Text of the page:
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Review of ‘Double Top’

By Peter Yolland

Double Top

Jaimi Keemer, Bethan Boxall, Jane Lobb and Claire Darlington in ‘Double Top’.

‘Double Top’ was originally written for the Hull Truck Theatre Company. However, this production amounted to a world premiere as the author Ron Rose kindly agreed to revise certain scenes specially for BLT.

Set in the North of England, the play revolves around Marie, a recent graduate who sets up a research project with her lecturer Rob – with whom she has an extracurricular liaison – acting as her mentor. Marie’s project is to be based around a women’s self-awareness group who decide to form a darts team and enter a local pub darts competition.

To accompany her on this journey of self-discovery, Marie enlists Kath, who works behind the bar of the pub the White Hart as well as Chris and Jackie, two friends who drink there. The ladies win their first round match with little help from Marie, who is seen as the outsider and weak link by her team-mates.

The play leads us through the team’s progression in the competition showing how their involvement strengthens the group. Along the way, we also learn the characters’ back-stories: Jackie has a teenage daughter, who is trying to get off drugs; Chris has lived a life of casual sexual relationships, while Kath – the team captain – is in is in a long-term on-off relationship with a serial philandering businessman.

As the motherly Kath, Jane Lobb cleverly showed the character’s growth, dealing with her drunken abusive ex-husband before transforming herself for her date with her on-off businessman boyfriend. Her scene after her visit to the “passion wagon” where she spoke about the role of and expectations of women was particularly moving.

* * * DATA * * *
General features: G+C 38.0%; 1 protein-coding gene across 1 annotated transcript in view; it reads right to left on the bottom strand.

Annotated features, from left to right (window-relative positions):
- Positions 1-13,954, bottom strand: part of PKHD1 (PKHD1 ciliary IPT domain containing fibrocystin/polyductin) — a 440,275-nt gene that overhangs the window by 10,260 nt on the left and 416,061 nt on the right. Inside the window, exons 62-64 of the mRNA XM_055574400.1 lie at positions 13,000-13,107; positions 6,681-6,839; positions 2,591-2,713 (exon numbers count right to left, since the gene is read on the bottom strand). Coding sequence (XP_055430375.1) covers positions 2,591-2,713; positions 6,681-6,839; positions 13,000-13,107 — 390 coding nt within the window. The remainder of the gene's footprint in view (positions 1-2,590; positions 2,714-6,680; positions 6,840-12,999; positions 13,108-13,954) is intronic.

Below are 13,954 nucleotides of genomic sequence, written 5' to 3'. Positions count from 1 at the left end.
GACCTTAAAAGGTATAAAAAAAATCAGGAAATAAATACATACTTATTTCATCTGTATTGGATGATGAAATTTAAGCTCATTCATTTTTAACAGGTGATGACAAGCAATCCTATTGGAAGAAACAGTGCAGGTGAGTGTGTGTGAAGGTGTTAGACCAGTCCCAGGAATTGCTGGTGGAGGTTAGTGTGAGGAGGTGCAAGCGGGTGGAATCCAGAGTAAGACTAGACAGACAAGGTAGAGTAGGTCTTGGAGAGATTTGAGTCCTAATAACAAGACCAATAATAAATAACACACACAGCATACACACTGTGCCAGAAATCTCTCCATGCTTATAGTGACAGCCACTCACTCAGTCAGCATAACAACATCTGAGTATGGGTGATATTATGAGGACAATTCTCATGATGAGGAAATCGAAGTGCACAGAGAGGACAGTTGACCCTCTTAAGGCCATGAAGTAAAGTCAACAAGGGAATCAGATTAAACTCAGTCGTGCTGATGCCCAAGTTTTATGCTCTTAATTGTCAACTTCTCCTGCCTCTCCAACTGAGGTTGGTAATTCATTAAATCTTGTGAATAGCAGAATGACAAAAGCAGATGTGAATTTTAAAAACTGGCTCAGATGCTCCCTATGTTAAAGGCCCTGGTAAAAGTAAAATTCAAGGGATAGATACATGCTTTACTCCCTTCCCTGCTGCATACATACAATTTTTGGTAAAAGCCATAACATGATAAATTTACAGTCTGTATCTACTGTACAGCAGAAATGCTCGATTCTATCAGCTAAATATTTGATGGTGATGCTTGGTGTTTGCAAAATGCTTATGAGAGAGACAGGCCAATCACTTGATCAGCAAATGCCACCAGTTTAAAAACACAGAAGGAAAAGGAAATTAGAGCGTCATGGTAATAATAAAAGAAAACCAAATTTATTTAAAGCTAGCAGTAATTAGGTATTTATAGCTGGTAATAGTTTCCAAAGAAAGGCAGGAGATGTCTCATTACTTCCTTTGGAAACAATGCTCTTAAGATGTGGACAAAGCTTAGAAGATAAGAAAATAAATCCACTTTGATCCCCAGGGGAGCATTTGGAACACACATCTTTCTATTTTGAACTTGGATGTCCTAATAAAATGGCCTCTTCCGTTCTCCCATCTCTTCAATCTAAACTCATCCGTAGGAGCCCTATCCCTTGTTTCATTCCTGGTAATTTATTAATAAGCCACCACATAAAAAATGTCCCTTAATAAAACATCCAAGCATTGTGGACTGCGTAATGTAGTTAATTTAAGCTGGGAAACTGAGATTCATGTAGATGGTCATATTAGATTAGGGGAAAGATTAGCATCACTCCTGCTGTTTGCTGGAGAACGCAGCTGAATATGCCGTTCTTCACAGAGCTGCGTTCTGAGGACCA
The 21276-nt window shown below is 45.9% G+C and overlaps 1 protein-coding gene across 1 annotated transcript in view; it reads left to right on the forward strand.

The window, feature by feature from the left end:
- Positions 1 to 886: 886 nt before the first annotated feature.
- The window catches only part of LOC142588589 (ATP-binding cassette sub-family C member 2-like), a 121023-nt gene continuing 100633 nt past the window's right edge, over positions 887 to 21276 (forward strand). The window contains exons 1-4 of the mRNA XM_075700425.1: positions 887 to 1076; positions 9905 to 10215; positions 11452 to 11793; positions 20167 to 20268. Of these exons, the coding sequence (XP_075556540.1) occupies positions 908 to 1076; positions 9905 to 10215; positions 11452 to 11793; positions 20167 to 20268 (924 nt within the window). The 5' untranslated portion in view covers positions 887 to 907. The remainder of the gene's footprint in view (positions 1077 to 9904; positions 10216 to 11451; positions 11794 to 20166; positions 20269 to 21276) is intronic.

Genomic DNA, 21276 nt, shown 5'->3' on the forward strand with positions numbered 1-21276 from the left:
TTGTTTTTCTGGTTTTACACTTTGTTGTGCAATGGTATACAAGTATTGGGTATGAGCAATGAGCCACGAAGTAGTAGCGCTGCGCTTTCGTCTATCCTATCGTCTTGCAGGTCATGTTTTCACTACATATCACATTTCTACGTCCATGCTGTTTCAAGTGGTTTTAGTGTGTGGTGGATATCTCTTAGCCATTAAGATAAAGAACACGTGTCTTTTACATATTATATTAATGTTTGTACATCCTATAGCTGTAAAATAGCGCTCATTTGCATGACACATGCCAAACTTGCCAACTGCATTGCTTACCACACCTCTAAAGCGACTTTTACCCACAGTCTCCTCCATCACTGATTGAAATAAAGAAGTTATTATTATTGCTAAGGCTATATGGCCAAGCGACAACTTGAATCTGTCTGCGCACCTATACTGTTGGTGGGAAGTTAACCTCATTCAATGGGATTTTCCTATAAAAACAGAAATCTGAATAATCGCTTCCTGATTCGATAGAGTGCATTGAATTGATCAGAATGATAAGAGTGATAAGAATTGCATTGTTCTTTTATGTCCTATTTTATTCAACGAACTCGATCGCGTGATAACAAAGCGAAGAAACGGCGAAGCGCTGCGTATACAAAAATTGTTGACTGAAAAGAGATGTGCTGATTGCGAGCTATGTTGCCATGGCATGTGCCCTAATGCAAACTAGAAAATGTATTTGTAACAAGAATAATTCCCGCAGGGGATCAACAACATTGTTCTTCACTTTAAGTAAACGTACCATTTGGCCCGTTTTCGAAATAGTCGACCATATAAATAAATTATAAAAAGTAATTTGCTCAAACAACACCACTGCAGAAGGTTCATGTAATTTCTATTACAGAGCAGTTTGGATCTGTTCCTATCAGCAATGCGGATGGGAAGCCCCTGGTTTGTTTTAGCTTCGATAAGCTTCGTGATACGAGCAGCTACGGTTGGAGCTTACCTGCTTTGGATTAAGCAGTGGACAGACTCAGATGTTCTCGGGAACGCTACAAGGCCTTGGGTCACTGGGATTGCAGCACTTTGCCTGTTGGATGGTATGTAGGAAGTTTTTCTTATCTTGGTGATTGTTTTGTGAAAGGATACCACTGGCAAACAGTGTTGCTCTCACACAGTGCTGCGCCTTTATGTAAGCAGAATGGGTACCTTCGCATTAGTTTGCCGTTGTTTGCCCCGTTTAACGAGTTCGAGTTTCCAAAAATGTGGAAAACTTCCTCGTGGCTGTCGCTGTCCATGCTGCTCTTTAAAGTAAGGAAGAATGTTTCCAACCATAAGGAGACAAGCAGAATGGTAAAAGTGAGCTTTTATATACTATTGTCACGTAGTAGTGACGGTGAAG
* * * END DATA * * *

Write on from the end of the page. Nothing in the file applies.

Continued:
Jaimi Keemer also excelled as Jackie, particularly in the moving scene concerning the death of her daughter. Her return as the larger-than-life “Kirstie-f***ing-gobsh*te-MacDonald” was an amazing transformation with great use of facial expression, voice and costume to create a totally different character.

Claire Darlington portrayed Chris, the good-time girl, with spot-on comic timing, fully inhabiting the character’s singing, dancing, full-of-life personality. The sensitivity of Bethan Boxall’s first-rate performance as Marie drew us in with her as she went on a journey of self-discovery, progressing from outsider to being ‘one of the girls’, giving Bethan ample opportunity to once again display the quality we have come to expect from her.

All the male roles were convincingly played by the versatile Piers Newman, who managed to bring a distinctiveness to each character, from Brian, the rough but lovelorn licensee, to the policeman who deals so sympathetically with Jackie when delivering the news of her daughter’s death. His turn as the male stripper – complete with actual strip – was brave and well-appreciated by the audience (!).

Tony Jenner’s set design, complete with dartboard and regulation ‘oche’, was terrific and the use of speakers to mimic the dart sound coupled with a ‘Who Wants to be a Millionaire’ soundtrack created great suspense in the darts sequences, even causing audience members to turn their heads to watch the invisible ‘darts’ land. Praise must here go to Holly Marsh, who deftly handled the many music, sound and lighting effects that helped shift the scenes seamlessly from pub to pub.

Jess Jenner’s assured direction brought Ron Rose’s specially-revised version of the script wonderfully to life, making our compact bar performance area take on Tardis-like qualities by squeezing in another bar, a real jukebox and a dartboard area.

Special plaudits also for the stylistic slow-motion pub fight scene, created by Emma Christmas, which also worked really well in such a small space.

Would I allow those involved in this production into my bar? Yes, as this was a truly (Double) Top production, and the swear box would certainly boost BLT’s fundraising efforts!